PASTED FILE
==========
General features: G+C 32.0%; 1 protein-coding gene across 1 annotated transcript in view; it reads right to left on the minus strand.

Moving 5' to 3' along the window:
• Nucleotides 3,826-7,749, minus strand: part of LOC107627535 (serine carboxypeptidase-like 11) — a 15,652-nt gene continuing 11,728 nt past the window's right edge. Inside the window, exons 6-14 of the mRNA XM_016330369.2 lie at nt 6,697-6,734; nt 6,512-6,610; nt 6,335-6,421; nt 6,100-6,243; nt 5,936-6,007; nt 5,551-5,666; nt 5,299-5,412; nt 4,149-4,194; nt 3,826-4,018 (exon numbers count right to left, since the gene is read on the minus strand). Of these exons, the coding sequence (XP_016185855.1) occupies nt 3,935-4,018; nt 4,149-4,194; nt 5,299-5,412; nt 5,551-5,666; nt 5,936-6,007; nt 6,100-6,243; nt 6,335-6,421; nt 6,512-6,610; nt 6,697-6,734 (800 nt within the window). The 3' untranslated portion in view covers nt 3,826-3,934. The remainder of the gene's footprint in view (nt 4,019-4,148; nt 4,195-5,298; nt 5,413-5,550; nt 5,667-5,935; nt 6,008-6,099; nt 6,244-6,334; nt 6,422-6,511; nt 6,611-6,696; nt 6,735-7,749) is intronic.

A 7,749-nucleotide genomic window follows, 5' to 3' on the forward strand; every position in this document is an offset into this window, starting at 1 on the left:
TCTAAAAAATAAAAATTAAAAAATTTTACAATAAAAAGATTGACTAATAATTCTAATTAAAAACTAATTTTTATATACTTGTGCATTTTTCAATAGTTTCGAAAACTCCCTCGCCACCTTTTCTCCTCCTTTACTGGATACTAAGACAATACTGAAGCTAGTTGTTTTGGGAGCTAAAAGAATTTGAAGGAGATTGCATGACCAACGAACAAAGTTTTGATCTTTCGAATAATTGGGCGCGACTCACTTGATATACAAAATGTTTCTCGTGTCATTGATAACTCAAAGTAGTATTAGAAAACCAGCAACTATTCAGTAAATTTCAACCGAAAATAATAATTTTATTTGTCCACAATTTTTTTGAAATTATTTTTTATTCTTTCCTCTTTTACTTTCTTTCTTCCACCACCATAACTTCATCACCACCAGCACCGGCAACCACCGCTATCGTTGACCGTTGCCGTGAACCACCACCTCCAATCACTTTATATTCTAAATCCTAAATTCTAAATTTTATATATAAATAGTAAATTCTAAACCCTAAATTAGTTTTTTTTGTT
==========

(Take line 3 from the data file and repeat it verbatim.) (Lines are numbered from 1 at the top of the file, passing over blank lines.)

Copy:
• Nucleotides 3,826-7,749, minus strand: part of LOC107627535 (serine carboxypeptidase-like 11) — a 15,652-nt gene continuing 11,728 nt past the window's right edge. Inside the window, exons 6-14 of the mRNA XM_016330369.2 lie at nt 6,697-6,734; nt 6,512-6,610; nt 6,335-6,421; nt 6,100-6,243; nt 5,936-6,007; nt 5,551-5,666; nt 5,299-5,412; nt 4,149-4,194; nt 3,826-4,018 (exon numbers count right to left, since the gene is read on the minus strand). Of these exons, the coding sequence (XP_016185855.1) occupies nt 3,935-4,018; nt 4,149-4,194; nt 5,299-5,412; nt 5,551-5,666; nt 5,936-6,007; nt 6,100-6,243; nt 6,335-6,421; nt 6,512-6,610; nt 6,697-6,734 (800 nt within the window). The 3' untranslated portion in view covers nt 3,826-3,934. The remainder of the gene's footprint in view (nt 4,019-4,148; nt 4,195-5,298; nt 5,413-5,550; nt 5,667-5,935; nt 6,008-6,099; nt 6,244-6,334; nt 6,422-6,511; nt 6,611-6,696; nt 6,735-7,749) is intronic.